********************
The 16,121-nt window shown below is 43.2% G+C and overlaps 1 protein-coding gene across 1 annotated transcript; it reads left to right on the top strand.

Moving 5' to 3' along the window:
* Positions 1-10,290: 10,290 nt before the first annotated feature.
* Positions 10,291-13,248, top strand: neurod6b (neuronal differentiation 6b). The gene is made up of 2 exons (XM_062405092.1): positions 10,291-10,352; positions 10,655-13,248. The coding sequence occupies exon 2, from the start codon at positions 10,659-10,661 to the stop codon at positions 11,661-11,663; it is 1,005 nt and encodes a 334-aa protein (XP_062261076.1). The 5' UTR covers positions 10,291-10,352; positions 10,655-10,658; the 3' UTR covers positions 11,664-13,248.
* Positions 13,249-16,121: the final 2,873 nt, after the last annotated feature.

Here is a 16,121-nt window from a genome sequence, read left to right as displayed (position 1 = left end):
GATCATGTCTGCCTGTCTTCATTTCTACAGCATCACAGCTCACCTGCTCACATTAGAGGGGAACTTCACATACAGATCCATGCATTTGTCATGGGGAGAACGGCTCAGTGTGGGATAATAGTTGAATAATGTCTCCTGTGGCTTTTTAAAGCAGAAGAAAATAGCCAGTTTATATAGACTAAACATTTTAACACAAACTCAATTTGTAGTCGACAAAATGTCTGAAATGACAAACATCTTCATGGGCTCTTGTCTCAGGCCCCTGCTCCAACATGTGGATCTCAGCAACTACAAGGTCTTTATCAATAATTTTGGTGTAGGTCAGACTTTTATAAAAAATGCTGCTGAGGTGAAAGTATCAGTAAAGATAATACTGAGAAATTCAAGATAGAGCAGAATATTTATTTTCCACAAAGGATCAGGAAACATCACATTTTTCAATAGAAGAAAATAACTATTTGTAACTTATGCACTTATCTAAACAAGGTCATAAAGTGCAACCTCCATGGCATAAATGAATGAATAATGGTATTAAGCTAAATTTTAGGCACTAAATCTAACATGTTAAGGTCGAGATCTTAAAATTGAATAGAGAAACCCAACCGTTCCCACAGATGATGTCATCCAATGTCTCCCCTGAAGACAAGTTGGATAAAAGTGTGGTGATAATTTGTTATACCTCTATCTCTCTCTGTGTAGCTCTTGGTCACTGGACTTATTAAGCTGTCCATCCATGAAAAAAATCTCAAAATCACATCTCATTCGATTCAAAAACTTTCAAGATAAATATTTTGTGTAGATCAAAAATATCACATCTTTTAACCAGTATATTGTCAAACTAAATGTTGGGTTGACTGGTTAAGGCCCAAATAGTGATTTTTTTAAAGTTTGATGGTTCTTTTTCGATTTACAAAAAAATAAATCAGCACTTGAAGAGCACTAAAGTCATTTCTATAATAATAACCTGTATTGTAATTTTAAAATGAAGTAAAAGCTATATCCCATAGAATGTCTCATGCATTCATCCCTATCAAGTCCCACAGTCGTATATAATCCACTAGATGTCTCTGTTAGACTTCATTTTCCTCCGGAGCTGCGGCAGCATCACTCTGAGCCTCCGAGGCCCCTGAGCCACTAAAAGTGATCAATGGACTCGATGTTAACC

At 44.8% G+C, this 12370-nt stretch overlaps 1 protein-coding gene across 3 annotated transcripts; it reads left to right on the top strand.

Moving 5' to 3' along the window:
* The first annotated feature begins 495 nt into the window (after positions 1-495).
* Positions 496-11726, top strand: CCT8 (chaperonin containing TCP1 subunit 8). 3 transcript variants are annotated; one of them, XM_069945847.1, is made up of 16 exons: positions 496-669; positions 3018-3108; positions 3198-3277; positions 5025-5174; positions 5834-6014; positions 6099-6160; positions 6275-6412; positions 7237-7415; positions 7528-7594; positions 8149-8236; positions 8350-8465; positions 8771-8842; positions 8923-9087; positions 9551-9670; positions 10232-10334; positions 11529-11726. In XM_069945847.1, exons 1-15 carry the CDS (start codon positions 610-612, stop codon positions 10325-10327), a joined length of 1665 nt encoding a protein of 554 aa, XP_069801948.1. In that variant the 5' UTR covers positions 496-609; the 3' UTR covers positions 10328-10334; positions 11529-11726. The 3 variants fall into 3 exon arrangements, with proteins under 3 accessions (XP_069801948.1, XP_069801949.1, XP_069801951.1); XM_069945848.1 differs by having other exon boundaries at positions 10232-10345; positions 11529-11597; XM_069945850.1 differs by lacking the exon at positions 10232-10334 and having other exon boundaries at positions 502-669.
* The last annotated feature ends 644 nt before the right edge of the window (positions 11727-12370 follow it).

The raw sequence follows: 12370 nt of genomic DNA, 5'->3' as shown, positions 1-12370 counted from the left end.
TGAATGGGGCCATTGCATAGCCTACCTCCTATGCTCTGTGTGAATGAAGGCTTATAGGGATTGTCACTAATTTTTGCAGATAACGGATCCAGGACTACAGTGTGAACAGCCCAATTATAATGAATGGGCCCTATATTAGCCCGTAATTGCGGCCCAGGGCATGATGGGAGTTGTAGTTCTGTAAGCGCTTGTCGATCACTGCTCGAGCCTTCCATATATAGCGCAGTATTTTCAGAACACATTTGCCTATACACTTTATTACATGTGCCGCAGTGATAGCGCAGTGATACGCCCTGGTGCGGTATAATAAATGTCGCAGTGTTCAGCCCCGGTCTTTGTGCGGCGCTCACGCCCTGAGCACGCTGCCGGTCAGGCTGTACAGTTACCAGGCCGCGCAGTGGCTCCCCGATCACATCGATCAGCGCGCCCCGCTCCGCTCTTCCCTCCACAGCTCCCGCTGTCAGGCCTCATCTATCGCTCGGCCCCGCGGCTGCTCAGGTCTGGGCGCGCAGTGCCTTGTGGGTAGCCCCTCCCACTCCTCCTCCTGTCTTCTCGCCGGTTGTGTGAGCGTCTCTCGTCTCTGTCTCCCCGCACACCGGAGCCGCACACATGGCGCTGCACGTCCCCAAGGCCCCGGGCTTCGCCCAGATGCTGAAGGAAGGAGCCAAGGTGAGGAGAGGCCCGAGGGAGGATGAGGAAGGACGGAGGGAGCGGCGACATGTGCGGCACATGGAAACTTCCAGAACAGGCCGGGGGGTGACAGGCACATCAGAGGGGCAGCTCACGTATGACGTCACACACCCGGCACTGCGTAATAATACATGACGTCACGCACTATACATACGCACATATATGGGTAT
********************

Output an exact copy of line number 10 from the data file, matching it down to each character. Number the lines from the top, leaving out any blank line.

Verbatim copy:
* The first annotated feature begins 495 nt into the window (after positions 1-495).